Audio of podcasts with Vanderblit philosophy Prof. Robert Talisse, for the New Books Network, and University of Kentucky law Prof. Brian Frye's Ipse Dixit podcast series.
Voting With Your Feet
Upcoming Free Online Talk About My Book "Free to Move: Foot Voting, Migration, and Political Freedom"
The talk is sponsored by the Oxford Hayek Society and Students for Liberty UK. But anyone anywhere in the world can watch and ask questions - for free!
The video was produced by the Institute for Humane Studies, and goes over some key themes of the book.
Two Interviews About My New Book "Free to Move: Foot Voting, Migration, and Political Freedom" [Updated with Link to Audio of a Recent Radio Interview]
Videos of interviews by political commentator Amy Peikoff and immigration lawyer Nathan Brown.
Kindle Edition of My Forthcoming Book "Free to Move: Foot Voting, Migration, and Political Freedom" Now Available
It's available for preorder now, and will be delivered on April 23
States have so far taken the lead in battling the coronavirus, and there is some merit to this decentralized approach, which fits the original meaning of the Constitution. But it also has flaws, and there is still a good chance the crisis will ultimately lead to an expansion of federal power.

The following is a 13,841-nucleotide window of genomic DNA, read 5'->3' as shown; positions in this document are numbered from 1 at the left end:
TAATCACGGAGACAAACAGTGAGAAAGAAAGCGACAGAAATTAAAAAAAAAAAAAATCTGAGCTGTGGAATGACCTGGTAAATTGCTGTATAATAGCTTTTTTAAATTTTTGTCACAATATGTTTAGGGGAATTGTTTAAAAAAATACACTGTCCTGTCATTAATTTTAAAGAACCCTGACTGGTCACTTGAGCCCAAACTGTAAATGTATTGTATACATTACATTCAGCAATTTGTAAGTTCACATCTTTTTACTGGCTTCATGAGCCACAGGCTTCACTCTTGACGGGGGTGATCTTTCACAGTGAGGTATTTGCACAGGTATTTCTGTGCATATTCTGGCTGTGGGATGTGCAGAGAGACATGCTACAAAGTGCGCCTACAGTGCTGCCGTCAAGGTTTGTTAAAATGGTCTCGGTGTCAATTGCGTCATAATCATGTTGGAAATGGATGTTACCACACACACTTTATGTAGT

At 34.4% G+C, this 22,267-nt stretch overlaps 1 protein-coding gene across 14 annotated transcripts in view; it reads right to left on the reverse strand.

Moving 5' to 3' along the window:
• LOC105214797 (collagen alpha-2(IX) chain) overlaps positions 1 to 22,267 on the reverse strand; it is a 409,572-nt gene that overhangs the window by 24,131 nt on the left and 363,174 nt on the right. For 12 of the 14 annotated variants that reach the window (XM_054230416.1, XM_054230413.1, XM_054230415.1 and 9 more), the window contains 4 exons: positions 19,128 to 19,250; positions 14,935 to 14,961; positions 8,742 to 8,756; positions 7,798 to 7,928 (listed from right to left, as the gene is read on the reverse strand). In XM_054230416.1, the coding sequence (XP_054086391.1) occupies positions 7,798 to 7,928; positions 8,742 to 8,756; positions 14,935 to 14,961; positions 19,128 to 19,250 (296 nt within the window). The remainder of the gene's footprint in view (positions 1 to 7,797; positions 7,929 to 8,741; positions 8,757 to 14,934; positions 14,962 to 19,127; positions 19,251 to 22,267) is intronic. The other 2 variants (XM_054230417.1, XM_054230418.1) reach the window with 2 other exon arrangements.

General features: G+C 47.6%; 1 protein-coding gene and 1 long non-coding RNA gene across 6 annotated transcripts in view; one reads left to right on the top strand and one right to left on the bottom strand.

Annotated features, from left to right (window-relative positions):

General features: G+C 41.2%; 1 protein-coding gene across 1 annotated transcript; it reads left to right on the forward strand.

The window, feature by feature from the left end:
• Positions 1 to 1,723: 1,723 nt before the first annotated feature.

My 2008 article on this subject is now available on SSRN.
It will be published by Oxford University Press in April.
A happy occasion - but also one with lessons that remain urgent today.
My new book chapter is now available for free on SSRN. It desccribes how "voting with your feet" played a central role in American history, how foot voting is at the heart of much of the nation's success, and the recent rise of dangerous new obstacles to foot-voting. Part of a new book, "Our American Story: The Search for a National Narrative."
Introduction to my book "Democracy and Political Ignorance: Why Smaller Government is Smarter" Now Available on SSRN
The Introduction to the revised second edition summarizes the rest of the book, and is available for free.
This forthcoming article discusses how we can massively expand economic opportunity by making it easier for people to "vote with their feet," both domestically and through international migration.
Leading legal scholars on opposite sides of the political spectrum argue that the answer is yes. But it will not be easy to figure out how to do it.
Recent evidence suggests it actually reduces it.